8.  Formal Syntax  . . . . . . . . . . . . . . . . . . . . . . . . 31
   9.  Security Considerations  . . . . . . . . . . . . . . . . . . . 35
     9.1.  Payload confidentiality  . . . . . . . . . . . . . . . . . 35
     9.2.  Payload integrity  . . . . . . . . . . . . . . . . . . . . 36
     9.3.  Payload authenticity . . . . . . . . . . . . . . . . . . . 36
   10. Acknowledgements . . . . . . . . . . . . . . . . . . . . . . . 37
   11. Appendix A - Example Symmetric Key Containers  . . . . . . . . 38
     11.1. Symmetric Key Container with a single Non-Encrypted
           HOTP Secret Key  . . . . . . . . . . . . . . . . . . . . . 38
     11.2. Symmetric Key Container with a single PIN protected
           Non-Encrypted HOTP Secret Key  . . . . . . . . . . . . . . 38
     11.3. Symmetric Key Container with a single AES-256-CBC
           Encrypted HOTP Secret Key  . . . . . . . . . . . . . . . . 39
     11.4. Symmetric Key Container with signature and a single
           Password-based Encrypted HOTP Secret Key . . . . . . . . . 40
     11.5. Symmetric Key Container with a single RSA 1.5
           Encrypted HOTP Secret Key  . . . . . . . . . . . . . . . . 42
   12. Normative References . . . . . . . . . . . . . . . . . . . . . 44
   Authors' Addresses . . . . . . . . . . . . . . . . . . . . . . . . 46
   Intellectual Property and Copyright Statements . . . . . . . . . . 47
























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1.  Introduction

   With increasing use of symmetric key based authentication systems
   such as systems based one time password (OTP) and challenge response
   mechanisms, there is a need for vendor interoperability and a
   standard format for importing, exporting or provisioning symmetric
   keys from one system to another.  Traditionally authentication server
   vendors and service providers have used proprietary formats for
   importing, exporting and provisioning these keys into their systems
   making it hard to use tokens from vendor A with a server from vendor
   B.

   This Internet draft describes a standard format for serializing
   symmetric keys such as OTP shared secrets for system import, export
   or network/protocol transport.  The goal is that the format will
   facilitate dynamic provisioning and transfer of a symmetric keys such
   as an OTP shared secret or an encryption key of different types.  In
   the case of OTP shared secrets, the format will facilitate dynamic
   provisioning using an online provisioning protocol to different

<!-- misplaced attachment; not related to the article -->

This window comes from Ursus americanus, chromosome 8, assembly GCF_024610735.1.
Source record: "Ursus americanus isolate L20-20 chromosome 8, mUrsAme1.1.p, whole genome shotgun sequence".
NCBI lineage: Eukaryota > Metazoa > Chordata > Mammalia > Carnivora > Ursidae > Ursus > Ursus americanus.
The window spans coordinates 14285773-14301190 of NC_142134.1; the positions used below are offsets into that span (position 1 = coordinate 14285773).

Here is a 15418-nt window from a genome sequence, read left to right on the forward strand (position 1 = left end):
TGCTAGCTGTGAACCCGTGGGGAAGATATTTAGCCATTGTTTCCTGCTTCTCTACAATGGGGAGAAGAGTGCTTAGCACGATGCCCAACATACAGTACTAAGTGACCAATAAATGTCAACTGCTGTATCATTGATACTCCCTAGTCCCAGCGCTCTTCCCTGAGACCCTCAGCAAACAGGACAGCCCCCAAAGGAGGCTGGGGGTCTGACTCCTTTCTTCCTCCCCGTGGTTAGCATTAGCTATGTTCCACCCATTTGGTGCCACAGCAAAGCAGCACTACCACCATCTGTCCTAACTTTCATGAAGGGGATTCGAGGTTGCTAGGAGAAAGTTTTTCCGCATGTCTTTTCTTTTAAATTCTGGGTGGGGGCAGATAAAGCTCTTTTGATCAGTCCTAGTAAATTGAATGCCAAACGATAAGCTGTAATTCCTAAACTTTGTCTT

flavors of embedded tokens or allow customers to import new or
   existing tokens in batch or single instances into a compliant system.

   This draft also specifies the key attributes required for computation
   such as the initial event counter used in the HOTP algorithm [HOTP].
   It is also applicable for other time-based or proprietary algorithms.

   To provide an analogy, in public key environments the PKCS#12 format
   [PKCS12] is commonly used for importing and exporting private keys
   and certificates between systems.  In the environments outlined in
   this document where OTP keys may be transported directly down to
   smartcards or devices with limited computing capabilities, a format
   with small (size in bytes) and explicit shared secret configuration
   attribute information is desirable, avoiding complexity of PKCS#12.
   For example, one would have to use opaque data within PKCS#12 to
   carry shared secret attributes used for OTP calculations, whereas a
   more explicit attribute schema definition is better for
   interoperability and efficiency.














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2.  Conventions used in this document

   The key words "MUST", "MUST NOT", "REQUIRED", "SHALL", "SHALL NOT",
   "SHOULD", "SHOULD NOT", "RECOMMENDED", "MAY", and "OPTIONAL" in this
   document are to be interpreted as described in [RFC2119].

   In examples, "C:" and "S:" indicate lines sent by the client and
   server respectively.

   In the text below, OTP refers to one time password.









































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3.  Use Cases

   This section describes a comprehensive list of use cases that
   inspired the development of this specification.  These requirements
   were used to derive the primary requirement that drove the design.
   These requirements are covered in the next section.

   These use cases also help in understanding the applicability of this
   specification to real world situations.

3.1.  Offline Use Cases

   This section describes the use cases relating to offline transport of
   keys from one system to another, using some form of export and import